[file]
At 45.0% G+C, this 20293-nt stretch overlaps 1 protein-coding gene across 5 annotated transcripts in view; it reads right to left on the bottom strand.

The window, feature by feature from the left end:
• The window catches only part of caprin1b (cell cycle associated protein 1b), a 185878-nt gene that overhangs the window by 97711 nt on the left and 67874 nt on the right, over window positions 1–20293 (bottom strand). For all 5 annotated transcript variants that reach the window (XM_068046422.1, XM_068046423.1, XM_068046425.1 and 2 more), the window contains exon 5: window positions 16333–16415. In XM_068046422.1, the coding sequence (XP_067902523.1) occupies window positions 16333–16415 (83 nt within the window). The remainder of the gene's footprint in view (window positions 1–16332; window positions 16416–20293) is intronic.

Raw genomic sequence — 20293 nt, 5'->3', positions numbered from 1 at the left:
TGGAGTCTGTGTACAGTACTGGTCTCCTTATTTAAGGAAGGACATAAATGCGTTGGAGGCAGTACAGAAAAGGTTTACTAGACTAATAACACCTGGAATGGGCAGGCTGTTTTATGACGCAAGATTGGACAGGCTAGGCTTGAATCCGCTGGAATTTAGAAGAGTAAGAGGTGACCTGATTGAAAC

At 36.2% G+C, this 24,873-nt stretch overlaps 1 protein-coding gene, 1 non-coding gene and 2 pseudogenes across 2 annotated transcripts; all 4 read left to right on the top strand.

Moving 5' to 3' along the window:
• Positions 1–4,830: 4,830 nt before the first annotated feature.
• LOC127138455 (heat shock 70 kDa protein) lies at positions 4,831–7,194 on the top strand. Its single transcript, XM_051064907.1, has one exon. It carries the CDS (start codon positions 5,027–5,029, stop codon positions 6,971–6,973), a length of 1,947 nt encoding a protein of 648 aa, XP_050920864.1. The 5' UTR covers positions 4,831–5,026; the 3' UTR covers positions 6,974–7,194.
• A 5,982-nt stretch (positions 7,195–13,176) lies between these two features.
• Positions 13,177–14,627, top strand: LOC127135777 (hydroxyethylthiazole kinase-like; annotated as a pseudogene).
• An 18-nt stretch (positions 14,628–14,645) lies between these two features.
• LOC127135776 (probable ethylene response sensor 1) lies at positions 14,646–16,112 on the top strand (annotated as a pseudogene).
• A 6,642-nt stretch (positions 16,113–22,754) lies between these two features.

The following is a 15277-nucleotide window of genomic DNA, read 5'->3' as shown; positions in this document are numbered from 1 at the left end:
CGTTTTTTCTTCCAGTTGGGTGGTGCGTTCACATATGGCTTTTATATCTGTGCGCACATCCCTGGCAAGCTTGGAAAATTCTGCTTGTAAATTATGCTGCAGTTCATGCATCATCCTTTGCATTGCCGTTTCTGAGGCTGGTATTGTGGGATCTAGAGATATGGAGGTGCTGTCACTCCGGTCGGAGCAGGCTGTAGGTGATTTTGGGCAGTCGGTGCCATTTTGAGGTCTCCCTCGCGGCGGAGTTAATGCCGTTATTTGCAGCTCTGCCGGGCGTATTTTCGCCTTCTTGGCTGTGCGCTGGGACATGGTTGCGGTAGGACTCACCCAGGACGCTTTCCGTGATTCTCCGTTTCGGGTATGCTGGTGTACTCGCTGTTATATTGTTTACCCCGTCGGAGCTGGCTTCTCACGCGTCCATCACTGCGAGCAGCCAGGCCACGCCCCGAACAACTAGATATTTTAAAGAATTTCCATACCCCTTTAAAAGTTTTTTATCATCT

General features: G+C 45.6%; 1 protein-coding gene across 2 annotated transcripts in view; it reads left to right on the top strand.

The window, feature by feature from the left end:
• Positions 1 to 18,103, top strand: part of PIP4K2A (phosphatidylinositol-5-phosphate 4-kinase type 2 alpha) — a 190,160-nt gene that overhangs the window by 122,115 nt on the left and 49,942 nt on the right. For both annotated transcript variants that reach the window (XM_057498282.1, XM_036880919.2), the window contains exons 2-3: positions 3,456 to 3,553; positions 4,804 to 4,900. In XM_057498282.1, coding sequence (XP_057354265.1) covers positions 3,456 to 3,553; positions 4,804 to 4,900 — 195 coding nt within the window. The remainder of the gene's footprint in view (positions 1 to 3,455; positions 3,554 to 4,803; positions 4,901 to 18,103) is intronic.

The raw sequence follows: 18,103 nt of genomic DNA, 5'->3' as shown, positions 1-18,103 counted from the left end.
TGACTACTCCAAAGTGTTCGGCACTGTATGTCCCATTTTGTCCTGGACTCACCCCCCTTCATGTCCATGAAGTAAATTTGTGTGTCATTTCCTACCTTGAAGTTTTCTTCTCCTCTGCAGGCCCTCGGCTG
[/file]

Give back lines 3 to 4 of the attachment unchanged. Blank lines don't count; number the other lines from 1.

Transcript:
• The window catches only part of caprin1b (cell cycle associated protein 1b), a 185878-nt gene that overhangs the window by 97711 nt on the left and 67874 nt on the right, over window positions 1–20293 (bottom strand). For all 5 annotated transcript variants that reach the window (XM_068046422.1, XM_068046423.1, XM_068046425.1 and 2 more), the window contains exon 5: window positions 16333–16415. In XM_068046422.1, the coding sequence (XP_067902523.1) occupies window positions 16333–16415 (83 nt within the window). The remainder of the gene's footprint in view (window positions 1–16332; window positions 16416–20293) is intronic.

Raw genomic sequence — 20293 nt, 5'->3', positions numbered from 1 at the left: